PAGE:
Christina L. Simms, Conservator of Objects and Sculpture, recently completed a Doughboy conservation treatment in Forest City, Pennsylvania. “Doughboy” is a term often used as a nickname for American troops deployed to Europe during World War I, though the exact origin of the term is not known.
The Doughboy treated by conservator Christina L. Simms is known as The Spirit of the American Doughboy copyrighted in 1920 by artist Ernest Moore Viquesney. The sculpture is installed off of Main Street in front of the William Penn Apartments. It was made possible by the Post No. 524 American Legion and serves as a memorial to those from the area who fought in World War I to the Vietnam War .
It features a young male soldier holding a grenade in the hand of his raised right arm and a bayoneted rifle in the other hand. He wears a uniform typical of an American solider during World War I. The figure appears to be in motion, perhaps traversing through a battle zone as indicated by the two stumps and barbed wire coiled around the base. The Doughboy sculpture has been filled with cement or concrete, as with many other similar sculptures around the country, probably when it was first installed to keep the hollow artwork in place.
The Doughboy statues were mass produced from pressed copper-alloy sheet in many separate parts then brazed together. Due to the production method they were more affordable than cast bronze or stone. Over 100 of the commemorative figures were sold and erected throughout America during the first half of the 20th century. There are different versions, and some of the statues are made from cast zinc.
Before the Doughboy conservation treatment, the sculpture was in unstable condition with split seams, surface corrosion, and failed protective coatings. Three seams were found to be split on the proper right front corner of the base, on the side of the stump directly above the split corner, and an area on the back of the base near the proper left stump.
The broken seams are probably caused from moisture collecting in the cement filling which then expands and contracts during freeze/thaw cycles, splitting the thin sheet metal. The cement was wet and appeared to be actively deteriorating. Minor dents were observed on the back of the calves and top of the helmet.
At the time of fabrication, the sculpture would have been originally the color of the copper-alloy sheet then likely coated before it was installed outdoors. The metal would have then naturally oxidized or darkened with age or exposure. While the current color of the sculpture is typical of other Doughboy sculptures displayed outdoors, the surface is mottled since the protective coatings were not maintained and there are areas of blue-green corrosion. These failing coatings are visible on the surface as areas of blanching.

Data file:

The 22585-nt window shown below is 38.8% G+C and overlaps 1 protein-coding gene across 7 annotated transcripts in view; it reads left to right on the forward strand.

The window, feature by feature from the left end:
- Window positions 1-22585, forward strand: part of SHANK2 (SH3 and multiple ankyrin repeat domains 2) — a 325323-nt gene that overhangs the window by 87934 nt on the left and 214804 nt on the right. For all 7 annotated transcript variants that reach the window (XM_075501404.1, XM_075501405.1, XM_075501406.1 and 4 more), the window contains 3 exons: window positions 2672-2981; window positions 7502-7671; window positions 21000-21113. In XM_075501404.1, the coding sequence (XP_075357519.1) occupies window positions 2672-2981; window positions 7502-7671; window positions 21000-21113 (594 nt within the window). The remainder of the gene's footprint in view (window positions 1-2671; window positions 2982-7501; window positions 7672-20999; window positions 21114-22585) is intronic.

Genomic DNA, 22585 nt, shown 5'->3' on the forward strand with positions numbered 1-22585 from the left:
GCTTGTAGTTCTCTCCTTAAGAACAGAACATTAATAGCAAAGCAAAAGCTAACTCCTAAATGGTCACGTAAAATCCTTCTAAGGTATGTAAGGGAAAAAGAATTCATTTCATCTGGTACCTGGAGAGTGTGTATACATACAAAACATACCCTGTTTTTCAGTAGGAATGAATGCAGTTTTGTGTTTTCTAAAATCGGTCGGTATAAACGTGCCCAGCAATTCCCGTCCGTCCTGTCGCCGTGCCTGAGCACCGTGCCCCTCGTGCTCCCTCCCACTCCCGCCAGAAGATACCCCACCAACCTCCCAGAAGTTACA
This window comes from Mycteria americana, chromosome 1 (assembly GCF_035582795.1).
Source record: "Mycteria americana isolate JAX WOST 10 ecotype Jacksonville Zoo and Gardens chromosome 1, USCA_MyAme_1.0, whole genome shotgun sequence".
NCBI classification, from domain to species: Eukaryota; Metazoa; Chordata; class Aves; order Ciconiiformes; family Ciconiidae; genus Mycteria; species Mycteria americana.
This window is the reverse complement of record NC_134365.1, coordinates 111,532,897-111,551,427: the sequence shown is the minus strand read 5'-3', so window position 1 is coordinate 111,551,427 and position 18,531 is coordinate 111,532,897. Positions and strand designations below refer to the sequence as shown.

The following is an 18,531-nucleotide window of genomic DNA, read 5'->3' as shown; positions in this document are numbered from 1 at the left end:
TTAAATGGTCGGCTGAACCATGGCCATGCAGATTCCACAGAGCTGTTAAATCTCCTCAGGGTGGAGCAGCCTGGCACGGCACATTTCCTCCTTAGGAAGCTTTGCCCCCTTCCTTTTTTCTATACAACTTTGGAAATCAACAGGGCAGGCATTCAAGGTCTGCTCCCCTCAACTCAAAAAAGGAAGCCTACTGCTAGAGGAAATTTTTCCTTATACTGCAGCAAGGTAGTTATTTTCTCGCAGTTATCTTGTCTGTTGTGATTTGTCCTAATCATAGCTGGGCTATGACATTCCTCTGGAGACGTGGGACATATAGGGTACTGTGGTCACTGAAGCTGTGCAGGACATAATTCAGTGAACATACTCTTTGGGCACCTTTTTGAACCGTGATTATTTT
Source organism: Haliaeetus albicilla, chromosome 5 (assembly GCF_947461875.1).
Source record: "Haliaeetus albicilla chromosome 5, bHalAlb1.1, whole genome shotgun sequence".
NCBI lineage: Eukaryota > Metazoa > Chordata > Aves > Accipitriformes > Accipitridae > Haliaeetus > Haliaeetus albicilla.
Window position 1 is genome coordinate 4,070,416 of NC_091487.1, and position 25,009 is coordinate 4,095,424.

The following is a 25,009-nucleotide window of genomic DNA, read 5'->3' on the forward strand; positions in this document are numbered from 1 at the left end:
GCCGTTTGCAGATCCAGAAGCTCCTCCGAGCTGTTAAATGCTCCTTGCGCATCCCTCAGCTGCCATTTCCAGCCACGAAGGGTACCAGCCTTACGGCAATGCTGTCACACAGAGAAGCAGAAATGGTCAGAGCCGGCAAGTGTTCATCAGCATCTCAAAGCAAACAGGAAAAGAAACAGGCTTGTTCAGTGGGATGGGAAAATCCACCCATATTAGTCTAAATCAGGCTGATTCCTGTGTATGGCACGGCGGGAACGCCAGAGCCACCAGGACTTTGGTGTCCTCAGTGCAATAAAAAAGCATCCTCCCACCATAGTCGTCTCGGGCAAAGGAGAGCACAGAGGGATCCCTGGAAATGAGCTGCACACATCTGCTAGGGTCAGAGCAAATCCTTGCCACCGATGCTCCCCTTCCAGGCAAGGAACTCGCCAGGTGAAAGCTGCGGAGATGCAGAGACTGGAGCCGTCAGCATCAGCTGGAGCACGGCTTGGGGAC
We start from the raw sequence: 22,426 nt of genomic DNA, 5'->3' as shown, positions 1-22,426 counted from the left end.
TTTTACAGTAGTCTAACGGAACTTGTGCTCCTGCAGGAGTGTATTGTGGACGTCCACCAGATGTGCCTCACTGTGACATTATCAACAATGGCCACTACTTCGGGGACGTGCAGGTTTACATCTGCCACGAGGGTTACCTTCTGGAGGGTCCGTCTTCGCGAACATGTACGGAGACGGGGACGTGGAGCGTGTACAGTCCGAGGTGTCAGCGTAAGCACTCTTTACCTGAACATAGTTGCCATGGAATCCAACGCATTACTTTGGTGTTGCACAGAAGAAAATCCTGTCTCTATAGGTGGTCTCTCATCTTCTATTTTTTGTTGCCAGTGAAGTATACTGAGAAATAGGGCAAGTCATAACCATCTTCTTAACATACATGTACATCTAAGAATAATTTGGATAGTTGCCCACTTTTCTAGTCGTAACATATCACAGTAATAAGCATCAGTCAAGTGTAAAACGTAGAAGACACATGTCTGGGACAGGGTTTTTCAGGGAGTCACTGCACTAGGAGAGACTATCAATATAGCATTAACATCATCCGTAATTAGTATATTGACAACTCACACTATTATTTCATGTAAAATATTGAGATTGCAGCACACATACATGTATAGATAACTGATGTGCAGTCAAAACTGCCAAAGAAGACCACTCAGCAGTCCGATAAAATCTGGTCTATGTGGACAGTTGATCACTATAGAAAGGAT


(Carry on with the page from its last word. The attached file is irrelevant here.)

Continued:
The Doughboy restoration began with repairing the cracks by brazing with oxyacetylene. Deteriorated cement filling was removed from the broken seams as possible. The metal was then annealed and conservator Simms hammered the metal in order to close the gaps. Oxidation was then manually removed from the surface. These efforts provided a clean surface and a tight seam that make brazing the cracks possible.
Conservator Simms carefully brazed the three cracks. The split corner and cracked area on the back of the base were challenging since they had been previously repaired with dissimilar materials. These areas were brazed as possible then chased back. Commercially available patina chemicals were applied cold (or at ambient temperature) to the repaired surfaces so they once again matched the color of the surrounding metal.
The Doughboy conservation treatment continued by using a pressure washer to remove dirt, debris, and friable coating material by Conservation Assistant, Curtis McCartney. It was apparent during the Doughboy restoration that several areas of the sculptures were holding water: the backpack, hand of the solider, butt of the rifle, and canteen.
A small hole was drilled into these areas to allow water to drain. While it might seem like an invasive step, it can be necessary for the preservation of the sculpture. The drain holes alleviate water ingress into the base of the sculpture, and in turn, prevent or lessen the extent of future cracks.
As a final step an application of a protective wax coating was applied with heat. The plaques also received an application of wax. Once dry, the waxed surfaces were all buffed to an even sheen with microfiber cloths .
After the Doughboy conservation treatment, the brazed cracks match original or previously restored seams. The surface and corrosion are saturated with the wax coating which protects the metal and creates an overall even appearance. The wax coating will last 3 to 5 years before renewal is required, depending on weather conditions and public interaction.